off the shelf

I never really had to scrape. I mean there’s always American Express, so I never lived on pancakes, dined on cereal, or feasted on Ramen. In college, I baked a wheel of brie on 325 degrees while I wrote my thesis. If I ever got hungry for expensive, I’d dial home or tell an otherwise “no” date, “yes.” I soon learned I’d rather sleep hungry and awake thin than break free bread with a “he’s nice enough but” guy. And there’s always a “but.”

We do it all the time. When I’m low on cash, I dig through hangers, arm over arm, reaching toward the back of my closet full of nothing to wear to resurrect a once important, now forgotten, item. I’ll find a new use for an ordinary button down shirt; instead, I’ll wear it open over a lacy tank. From quelle boring to trés chic. Voila.

What’s old is new again. Can you do it with love? Can love be an item in your pantry, or does it have to be fresh to be good? I mean, when I’m too lazy to schlep to Fairway and brave the crowd or stand behind the woman who pays with the loose change at the bottom of her it’s-too-heavy-so-I’ll-just-wheel-it-on-a-pulley bag, I stay home and squeeze tomato paste from a tube. I fry it in olive oil with red pepper flakes and the old garlic that’s just turned green and begun to sprout things. I toss in capellini and know if I had energy I’d have feathered in a basil chiffonade. I know it could taste better if I weren’t lazy. But this is good enough. This will do. Then it spreads over into my life. I notice it’s not just my dinner; it’s my relationships. They become pantry. They become “this will do.” Nothing fresh, long shelf lives of the expected and sturdy. Right up there with lentils.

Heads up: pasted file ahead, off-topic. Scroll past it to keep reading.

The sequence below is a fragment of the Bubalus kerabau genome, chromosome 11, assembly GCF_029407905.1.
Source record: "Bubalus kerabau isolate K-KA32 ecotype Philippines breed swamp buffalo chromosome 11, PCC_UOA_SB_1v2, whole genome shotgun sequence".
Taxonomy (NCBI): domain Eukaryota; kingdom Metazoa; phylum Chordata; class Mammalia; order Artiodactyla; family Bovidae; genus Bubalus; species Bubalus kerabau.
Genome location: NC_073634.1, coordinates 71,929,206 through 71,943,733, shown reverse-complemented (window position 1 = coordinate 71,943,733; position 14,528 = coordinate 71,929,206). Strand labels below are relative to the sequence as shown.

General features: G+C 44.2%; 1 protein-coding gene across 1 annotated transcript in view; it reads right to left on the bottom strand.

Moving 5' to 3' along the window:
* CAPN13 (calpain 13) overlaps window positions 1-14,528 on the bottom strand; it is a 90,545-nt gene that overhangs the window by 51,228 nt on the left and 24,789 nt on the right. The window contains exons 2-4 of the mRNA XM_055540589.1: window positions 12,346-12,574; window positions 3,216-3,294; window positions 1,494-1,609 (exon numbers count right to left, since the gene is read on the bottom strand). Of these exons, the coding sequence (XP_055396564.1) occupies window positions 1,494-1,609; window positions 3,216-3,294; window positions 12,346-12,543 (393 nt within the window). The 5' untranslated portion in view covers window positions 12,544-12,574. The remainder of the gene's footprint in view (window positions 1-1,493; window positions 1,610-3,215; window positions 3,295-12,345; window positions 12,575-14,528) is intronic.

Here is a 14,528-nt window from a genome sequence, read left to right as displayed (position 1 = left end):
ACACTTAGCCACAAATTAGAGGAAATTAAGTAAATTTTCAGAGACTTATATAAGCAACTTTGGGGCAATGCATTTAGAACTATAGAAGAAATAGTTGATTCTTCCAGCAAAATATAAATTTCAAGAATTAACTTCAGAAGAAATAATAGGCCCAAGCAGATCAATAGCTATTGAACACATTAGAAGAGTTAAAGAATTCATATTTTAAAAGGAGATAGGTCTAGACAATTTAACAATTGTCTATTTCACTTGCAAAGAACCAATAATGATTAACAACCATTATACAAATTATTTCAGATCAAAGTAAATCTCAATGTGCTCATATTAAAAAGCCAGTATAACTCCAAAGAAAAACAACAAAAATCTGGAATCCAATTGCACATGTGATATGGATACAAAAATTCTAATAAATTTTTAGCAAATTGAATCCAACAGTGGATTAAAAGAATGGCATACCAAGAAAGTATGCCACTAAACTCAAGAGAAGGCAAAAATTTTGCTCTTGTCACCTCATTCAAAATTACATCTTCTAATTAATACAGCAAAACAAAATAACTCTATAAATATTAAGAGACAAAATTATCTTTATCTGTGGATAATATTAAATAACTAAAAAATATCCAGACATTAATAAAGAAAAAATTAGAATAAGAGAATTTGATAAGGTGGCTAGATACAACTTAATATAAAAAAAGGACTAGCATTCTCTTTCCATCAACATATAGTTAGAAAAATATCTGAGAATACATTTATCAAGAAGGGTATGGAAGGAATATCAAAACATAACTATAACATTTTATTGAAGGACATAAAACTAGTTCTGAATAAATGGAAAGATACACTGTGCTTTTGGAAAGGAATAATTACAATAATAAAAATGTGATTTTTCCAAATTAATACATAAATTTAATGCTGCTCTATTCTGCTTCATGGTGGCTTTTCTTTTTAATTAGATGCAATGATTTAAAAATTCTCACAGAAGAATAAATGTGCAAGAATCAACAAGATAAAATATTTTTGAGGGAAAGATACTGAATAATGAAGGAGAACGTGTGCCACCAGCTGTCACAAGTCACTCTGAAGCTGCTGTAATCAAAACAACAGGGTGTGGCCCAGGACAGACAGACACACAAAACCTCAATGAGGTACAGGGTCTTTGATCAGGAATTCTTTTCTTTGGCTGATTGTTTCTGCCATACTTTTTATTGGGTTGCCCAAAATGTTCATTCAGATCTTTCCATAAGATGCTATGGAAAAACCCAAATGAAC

Pantries, like clumsy relationships, are convenient, filled with easy and basic. Even with hot curry and saffron, pantry life can be uninspired. I need some serious inspiration.

COMMENTS:

  1. The best posting yet. You know what though, a famous chef once said that when he visits exotic places he eats the matching exotic food sold by street vendors even though he knows that there is a good chance he'll get the runs. It's a chance worth taking he said. He also advises that you never eat brunch ANYWHERE or eat fish on mondays. I guess the message is take risks where the payoff is high and avoid risks where the reward is insufficient. And as far as needing inspiration you don't have me convinced of your lack of it, but (and there's always a but ;) if you are in need of inspiration consider the reward that will surely come if, every time you write, you write as well as you did in this posting. Enchanted.

  2. Just thinking food wise, I always tend to take inspiration from food I've had in restaurants or that friends have cooked : I put a little twist on it (or just try to do it the way I remember, which may not always be accurate) – another way to get inspiration.

  3. Love is like that dinner you keep going back to. Maybe it's meatloaf, maybe it's caviar and champagne, but you continue to order it or prepare it because of how it makes you feel. It may seem as though you're getting into a rut of "this will do" but there are always ways to spice it up. Love isn't always about new and exciting. It's about trust and stability and excitement and anticipation. Just like ordering your favorite meal at your favorite place. You trust it will be as good as last time, but you still find your mouth watering in anticipation.

  4. I think we have all been there. You need to decide what is more important; comfortable and predictable, or exciting and refreshing. I think its one of the hardest decisions anyone ever has to make.

  5. Sometimes in life we take the easy way out because we can. Love is never the easy way out and it certainly isn't a pantry item. At times it may seem like it is because we get caught up in so many other things (such as work). We often take love and our loved ones for granted because we know that they will be there for us. The key is communication and keeping the fire alive so that it never gets to feel like a pantry item.

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